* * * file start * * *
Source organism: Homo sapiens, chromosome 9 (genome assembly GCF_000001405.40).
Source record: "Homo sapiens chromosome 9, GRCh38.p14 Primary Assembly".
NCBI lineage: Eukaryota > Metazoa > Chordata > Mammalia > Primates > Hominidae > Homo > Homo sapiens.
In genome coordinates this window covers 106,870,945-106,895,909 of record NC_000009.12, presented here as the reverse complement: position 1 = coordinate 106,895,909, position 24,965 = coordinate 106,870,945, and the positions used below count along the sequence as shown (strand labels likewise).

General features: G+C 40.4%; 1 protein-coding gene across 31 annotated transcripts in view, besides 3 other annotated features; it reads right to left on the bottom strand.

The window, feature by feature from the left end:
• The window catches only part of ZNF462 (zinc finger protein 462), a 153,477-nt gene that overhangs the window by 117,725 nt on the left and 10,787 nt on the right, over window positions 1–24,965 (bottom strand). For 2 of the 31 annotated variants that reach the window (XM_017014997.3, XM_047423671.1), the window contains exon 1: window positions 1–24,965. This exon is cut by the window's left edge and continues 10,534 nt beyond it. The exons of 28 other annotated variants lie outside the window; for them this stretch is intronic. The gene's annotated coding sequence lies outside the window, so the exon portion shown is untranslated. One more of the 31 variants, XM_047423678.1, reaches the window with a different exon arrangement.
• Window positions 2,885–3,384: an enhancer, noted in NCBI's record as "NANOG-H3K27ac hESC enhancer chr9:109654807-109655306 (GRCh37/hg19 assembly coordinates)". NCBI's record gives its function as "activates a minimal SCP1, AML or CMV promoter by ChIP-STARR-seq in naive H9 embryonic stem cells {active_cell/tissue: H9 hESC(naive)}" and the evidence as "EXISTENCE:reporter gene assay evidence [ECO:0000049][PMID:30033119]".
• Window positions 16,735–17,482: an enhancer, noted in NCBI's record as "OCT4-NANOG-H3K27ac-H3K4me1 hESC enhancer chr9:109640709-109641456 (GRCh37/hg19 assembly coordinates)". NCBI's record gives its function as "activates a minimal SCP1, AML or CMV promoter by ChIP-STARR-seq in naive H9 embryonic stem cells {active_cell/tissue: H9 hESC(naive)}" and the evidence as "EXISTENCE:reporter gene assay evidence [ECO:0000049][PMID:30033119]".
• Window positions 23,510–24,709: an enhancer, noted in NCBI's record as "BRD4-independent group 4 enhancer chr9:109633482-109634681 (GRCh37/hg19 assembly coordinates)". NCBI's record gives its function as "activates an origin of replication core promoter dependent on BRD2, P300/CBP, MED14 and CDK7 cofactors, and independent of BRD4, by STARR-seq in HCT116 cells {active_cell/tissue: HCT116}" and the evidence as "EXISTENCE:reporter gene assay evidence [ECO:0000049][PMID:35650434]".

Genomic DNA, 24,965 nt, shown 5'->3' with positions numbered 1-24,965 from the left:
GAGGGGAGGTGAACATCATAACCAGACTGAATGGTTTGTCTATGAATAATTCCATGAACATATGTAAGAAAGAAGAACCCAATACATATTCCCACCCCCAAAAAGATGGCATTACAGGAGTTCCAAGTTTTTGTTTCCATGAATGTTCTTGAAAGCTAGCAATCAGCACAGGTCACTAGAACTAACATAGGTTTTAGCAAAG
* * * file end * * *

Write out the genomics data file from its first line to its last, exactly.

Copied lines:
Source organism: Homo sapiens, chromosome 9 (genome assembly GCF_000001405.40).
Source record: "Homo sapiens chromosome 9, GRCh38.p14 Primary Assembly".
NCBI lineage: Eukaryota > Metazoa > Chordata > Mammalia > Primates > Hominidae > Homo > Homo sapiens.
In genome coordinates this window covers 106,870,945-106,895,909 of record NC_000009.12, presented here as the reverse complement: position 1 = coordinate 106,895,909, position 24,965 = coordinate 106,870,945, and the positions used below count along the sequence as shown (strand labels likewise).

General features: G+C 40.4%; 1 protein-coding gene across 31 annotated transcripts in view, besides 3 other annotated features; it reads right to left on the bottom strand.

The window, feature by feature from the left end:
• The window catches only part of ZNF462 (zinc finger protein 462), a 153,477-nt gene that overhangs the window by 117,725 nt on the left and 10,787 nt on the right, over window positions 1–24,965 (bottom strand). For 2 of the 31 annotated variants that reach the window (XM_017014997.3, XM_047423671.1), the window contains exon 1: window positions 1–24,965. This exon is cut by the window's left edge and continues 10,534 nt beyond it. The exons of 28 other annotated variants lie outside the window; for them this stretch is intronic. The gene's annotated coding sequence lies outside the window, so the exon portion shown is untranslated. One more of the 31 variants, XM_047423678.1, reaches the window with a different exon arrangement.
• Window positions 2,885–3,384: an enhancer, noted in NCBI's record as "NANOG-H3K27ac hESC enhancer chr9:109654807-109655306 (GRCh37/hg19 assembly coordinates)". NCBI's record gives its function as "activates a minimal SCP1, AML or CMV promoter by ChIP-STARR-seq in naive H9 embryonic stem cells {active_cell/tissue: H9 hESC(naive)}" and the evidence as "EXISTENCE:reporter gene assay evidence [ECO:0000049][PMID:30033119]".
• Window positions 16,735–17,482: an enhancer, noted in NCBI's record as "OCT4-NANOG-H3K27ac-H3K4me1 hESC enhancer chr9:109640709-109641456 (GRCh37/hg19 assembly coordinates)". NCBI's record gives its function as "activates a minimal SCP1, AML or CMV promoter by ChIP-STARR-seq in naive H9 embryonic stem cells {active_cell/tissue: H9 hESC(naive)}" and the evidence as "EXISTENCE:reporter gene assay evidence [ECO:0000049][PMID:30033119]".
• Window positions 23,510–24,709: an enhancer, noted in NCBI's record as "BRD4-independent group 4 enhancer chr9:109633482-109634681 (GRCh37/hg19 assembly coordinates)". NCBI's record gives its function as "activates an origin of replication core promoter dependent on BRD2, P300/CBP, MED14 and CDK7 cofactors, and independent of BRD4, by STARR-seq in HCT116 cells {active_cell/tissue: HCT116}" and the evidence as "EXISTENCE:reporter gene assay evidence [ECO:0000049][PMID:35650434]".

Genomic DNA, 24,965 nt, shown 5'->3' with positions numbered 1-24,965 from the left:
GAGGGGAGGTGAACATCATAACCAGACTGAATGGTTTGTCTATGAATAATTCCATGAACATATGTAAGAAAGAAGAACCCAATACATATTCCCACCCCCAAAAAGATGGCATTACAGGAGTTCCAAGTTTTTGTTTCCATGAATGTTCTTGAAAGCTAGCAATCAGCACAGGTCACTAGAACTAACATAGGTTTTAGCAAAG